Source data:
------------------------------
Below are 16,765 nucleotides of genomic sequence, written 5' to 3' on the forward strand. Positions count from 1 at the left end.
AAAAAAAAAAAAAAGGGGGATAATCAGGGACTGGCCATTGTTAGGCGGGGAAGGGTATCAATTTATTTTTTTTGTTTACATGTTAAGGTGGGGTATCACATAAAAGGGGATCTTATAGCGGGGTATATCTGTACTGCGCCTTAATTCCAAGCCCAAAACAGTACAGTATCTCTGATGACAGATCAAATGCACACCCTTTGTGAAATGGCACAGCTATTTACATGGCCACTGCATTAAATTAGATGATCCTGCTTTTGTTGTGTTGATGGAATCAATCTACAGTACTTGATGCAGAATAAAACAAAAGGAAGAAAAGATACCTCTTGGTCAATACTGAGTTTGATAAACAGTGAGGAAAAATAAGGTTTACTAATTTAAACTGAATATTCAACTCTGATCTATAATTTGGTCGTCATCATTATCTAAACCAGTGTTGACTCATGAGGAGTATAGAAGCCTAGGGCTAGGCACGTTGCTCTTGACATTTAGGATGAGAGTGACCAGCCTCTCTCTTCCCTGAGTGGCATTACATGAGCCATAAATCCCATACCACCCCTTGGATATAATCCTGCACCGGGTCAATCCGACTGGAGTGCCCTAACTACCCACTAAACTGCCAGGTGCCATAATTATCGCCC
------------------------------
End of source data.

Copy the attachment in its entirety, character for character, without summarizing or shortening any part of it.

Below are 16,765 nucleotides of genomic sequence, written 5' to 3' on the forward strand. Positions count from 1 at the left end.
AAAAAAAAAAAAAAGGGGGATAATCAGGGACTGGCCATTGTTAGGCGGGGAAGGGTATCAATTTATTTTTTTTGTTTACATGTTAAGGTGGGGTATCACATAAAAGGGGATCTTATAGCGGGGTATATCTGTACTGCGCCTTAATTCCAAGCCCAAAACAGTACAGTATCTCTGATGACAGATCAAATGCACACCCTTTGTGAAATGGCACAGCTATTTACATGGCCACTGCATTAAATTAGATGATCCTGCTTTTGTTGTGTTGATGGAATCAATCTACAGTACTTGATGCAGAATAAAACAAAAGGAAGAAAAGATACCTCTTGGTCAATACTGAGTTTGATAAACAGTGAGGAAAAATAAGGTTTACTAATTTAAACTGAATATTCAACTCTGATCTATAATTTGGTCGTCATCATTATCTAAACCAGTGTTGACTCATGAGGAGTATAGAAGCCTAGGGCTAGGCACGTTGCTCTTGACATTTAGGATGAGAGTGACCAGCCTCTCTCTTCCCTGAGTGGCATTACATGAGCCATAAATCCCATACCACCCCTTGGATATAATCCTGCACCGGGTCAATCCGACTGGAGTGCCCTAACTACCCACTAAACTGCCAGGTGCCATAATTATCGCCC